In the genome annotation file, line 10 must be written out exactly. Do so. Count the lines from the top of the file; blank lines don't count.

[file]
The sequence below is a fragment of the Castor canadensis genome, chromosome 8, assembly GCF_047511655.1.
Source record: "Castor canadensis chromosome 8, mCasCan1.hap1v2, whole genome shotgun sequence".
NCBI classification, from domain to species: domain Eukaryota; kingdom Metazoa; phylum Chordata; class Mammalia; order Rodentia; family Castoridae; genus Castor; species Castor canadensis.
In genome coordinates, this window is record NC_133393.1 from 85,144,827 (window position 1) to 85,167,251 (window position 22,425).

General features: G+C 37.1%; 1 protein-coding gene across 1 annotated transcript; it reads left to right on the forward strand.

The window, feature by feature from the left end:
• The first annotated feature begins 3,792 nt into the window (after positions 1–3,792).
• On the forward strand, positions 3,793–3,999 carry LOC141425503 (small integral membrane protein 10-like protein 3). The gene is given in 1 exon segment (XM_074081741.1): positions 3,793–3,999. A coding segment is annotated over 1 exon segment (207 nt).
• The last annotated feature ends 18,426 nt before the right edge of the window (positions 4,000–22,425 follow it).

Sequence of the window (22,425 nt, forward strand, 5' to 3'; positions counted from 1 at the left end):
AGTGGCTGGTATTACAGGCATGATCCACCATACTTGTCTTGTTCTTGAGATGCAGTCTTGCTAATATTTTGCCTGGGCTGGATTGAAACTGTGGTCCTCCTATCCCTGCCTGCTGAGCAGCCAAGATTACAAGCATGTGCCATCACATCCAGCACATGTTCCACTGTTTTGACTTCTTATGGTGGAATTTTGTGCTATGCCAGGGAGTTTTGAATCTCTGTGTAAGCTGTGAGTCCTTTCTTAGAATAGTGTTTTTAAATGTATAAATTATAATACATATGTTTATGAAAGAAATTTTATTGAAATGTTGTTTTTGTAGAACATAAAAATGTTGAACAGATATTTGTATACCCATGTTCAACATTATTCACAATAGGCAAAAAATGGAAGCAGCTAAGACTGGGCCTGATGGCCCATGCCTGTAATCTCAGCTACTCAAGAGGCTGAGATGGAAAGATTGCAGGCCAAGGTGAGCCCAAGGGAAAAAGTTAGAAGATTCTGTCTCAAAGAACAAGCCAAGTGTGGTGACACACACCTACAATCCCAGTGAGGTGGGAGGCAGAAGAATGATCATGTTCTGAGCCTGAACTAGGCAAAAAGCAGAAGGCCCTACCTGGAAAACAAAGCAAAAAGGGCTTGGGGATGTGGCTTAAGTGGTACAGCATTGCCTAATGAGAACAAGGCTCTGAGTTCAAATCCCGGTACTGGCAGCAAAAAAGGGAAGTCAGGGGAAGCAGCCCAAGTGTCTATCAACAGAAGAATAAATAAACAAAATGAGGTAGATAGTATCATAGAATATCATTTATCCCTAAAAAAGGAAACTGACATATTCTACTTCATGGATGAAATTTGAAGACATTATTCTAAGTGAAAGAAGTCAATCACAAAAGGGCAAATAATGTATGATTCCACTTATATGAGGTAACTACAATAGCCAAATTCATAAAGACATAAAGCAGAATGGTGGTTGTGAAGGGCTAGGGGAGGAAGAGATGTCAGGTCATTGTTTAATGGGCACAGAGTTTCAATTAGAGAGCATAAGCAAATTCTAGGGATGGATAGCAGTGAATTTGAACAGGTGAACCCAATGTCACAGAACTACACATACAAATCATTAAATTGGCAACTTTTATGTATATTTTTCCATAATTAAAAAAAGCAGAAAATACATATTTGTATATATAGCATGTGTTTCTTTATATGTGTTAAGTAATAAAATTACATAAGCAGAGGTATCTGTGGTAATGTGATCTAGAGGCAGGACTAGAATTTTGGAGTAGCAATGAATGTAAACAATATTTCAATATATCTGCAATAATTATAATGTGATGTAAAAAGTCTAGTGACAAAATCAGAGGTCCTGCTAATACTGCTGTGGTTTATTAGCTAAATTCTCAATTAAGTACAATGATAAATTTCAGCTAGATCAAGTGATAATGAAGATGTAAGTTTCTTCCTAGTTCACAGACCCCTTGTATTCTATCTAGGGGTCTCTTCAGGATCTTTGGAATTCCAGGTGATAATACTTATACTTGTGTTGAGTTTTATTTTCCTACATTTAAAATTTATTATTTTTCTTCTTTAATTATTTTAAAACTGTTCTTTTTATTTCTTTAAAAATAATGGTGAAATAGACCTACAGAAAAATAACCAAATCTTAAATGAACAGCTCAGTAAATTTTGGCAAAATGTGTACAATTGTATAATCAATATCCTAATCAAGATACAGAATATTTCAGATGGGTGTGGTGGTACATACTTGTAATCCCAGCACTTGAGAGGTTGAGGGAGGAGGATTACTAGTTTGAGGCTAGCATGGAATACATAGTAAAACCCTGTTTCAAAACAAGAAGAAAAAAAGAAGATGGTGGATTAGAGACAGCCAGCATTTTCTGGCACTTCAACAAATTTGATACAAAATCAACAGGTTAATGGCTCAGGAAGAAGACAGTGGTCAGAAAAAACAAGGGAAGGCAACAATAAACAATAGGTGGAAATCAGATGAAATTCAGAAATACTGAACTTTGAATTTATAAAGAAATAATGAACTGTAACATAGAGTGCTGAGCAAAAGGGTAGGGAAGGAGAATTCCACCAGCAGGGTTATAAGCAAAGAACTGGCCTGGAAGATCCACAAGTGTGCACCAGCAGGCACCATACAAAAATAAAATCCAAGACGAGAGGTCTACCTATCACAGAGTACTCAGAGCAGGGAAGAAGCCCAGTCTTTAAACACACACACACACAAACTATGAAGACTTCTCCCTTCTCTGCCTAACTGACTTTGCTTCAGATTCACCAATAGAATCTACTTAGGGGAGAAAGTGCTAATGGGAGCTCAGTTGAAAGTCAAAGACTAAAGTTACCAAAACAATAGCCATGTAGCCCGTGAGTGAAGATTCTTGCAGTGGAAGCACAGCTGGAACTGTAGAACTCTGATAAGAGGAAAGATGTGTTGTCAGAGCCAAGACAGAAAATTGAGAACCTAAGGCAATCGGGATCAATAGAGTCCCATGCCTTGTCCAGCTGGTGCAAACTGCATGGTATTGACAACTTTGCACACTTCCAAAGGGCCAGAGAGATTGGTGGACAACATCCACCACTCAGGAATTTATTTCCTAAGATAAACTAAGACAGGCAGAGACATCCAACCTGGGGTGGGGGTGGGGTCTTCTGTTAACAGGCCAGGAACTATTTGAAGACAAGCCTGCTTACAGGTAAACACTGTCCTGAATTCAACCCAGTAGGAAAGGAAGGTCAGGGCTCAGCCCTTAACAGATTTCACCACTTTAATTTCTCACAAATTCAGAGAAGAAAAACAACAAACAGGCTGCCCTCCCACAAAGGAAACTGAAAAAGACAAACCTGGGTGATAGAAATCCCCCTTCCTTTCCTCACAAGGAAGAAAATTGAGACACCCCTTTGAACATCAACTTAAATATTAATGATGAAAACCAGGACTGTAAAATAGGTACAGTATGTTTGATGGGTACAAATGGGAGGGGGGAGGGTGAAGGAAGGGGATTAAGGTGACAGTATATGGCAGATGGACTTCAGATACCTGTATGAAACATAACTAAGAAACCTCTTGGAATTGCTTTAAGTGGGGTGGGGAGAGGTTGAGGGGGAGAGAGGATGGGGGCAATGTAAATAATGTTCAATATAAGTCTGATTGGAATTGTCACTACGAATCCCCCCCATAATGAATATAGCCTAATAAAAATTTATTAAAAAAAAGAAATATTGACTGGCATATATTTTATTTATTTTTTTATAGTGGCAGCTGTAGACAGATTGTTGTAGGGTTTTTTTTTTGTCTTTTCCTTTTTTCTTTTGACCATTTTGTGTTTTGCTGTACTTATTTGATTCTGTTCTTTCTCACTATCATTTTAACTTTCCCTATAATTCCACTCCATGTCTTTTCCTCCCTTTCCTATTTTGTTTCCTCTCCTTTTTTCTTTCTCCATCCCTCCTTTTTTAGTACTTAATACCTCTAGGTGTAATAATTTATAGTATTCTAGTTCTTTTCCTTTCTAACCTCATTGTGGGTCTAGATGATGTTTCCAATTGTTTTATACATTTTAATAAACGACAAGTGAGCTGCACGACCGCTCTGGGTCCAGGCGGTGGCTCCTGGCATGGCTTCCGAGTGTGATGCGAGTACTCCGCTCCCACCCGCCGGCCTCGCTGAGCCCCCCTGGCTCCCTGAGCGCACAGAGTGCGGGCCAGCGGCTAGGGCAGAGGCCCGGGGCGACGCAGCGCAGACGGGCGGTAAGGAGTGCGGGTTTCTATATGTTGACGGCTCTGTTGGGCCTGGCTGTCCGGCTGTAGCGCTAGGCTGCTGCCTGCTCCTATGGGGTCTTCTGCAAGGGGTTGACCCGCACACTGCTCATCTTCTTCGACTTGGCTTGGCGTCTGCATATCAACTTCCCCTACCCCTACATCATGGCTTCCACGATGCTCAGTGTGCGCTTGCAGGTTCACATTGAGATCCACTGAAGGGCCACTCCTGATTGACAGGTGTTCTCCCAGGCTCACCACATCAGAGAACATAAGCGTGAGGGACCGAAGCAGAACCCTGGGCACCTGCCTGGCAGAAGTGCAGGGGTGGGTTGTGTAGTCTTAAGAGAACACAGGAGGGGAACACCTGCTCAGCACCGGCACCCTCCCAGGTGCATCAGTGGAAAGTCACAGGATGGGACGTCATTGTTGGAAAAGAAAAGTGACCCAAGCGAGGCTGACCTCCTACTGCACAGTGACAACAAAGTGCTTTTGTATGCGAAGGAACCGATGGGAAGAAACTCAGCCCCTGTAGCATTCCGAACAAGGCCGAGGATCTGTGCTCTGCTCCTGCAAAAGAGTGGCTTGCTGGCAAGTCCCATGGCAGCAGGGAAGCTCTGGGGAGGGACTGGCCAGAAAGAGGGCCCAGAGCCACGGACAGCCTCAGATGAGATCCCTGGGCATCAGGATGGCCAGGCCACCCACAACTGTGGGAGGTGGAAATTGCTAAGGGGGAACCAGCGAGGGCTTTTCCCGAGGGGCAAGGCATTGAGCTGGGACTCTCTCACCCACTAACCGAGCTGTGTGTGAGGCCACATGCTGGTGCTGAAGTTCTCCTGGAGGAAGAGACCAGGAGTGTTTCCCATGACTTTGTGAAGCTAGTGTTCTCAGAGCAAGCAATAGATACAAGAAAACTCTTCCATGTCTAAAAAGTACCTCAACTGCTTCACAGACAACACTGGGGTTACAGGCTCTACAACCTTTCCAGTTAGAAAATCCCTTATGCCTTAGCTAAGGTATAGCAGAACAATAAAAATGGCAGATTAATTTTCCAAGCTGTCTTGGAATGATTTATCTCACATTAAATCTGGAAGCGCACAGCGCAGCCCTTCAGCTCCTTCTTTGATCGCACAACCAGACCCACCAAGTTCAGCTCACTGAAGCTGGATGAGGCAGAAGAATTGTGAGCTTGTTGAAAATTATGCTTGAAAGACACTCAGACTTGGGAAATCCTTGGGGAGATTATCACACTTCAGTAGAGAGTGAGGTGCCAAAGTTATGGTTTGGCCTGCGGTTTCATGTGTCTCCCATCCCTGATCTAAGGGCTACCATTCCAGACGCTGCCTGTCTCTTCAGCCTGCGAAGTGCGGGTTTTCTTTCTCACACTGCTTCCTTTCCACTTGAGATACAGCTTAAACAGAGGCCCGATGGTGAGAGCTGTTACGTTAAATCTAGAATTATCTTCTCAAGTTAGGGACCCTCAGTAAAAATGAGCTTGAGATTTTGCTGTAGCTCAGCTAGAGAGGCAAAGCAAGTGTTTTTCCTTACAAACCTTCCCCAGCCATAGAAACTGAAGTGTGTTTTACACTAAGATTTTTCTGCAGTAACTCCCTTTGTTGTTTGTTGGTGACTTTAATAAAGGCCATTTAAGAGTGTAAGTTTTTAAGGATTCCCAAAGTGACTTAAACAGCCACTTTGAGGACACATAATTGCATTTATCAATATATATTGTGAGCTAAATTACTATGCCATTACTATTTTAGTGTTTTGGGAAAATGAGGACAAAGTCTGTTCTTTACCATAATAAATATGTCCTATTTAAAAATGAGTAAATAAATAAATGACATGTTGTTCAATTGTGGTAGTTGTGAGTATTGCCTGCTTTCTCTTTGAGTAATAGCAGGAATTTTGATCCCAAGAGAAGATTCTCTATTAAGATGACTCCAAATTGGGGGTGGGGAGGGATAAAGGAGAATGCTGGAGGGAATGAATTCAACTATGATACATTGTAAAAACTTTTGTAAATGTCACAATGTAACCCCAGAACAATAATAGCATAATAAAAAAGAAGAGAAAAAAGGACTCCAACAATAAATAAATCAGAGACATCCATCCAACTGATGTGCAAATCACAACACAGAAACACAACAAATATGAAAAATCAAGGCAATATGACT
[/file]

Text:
Sequence of the window (22,425 nt, forward strand, 5' to 3'; positions counted from 1 at the left end):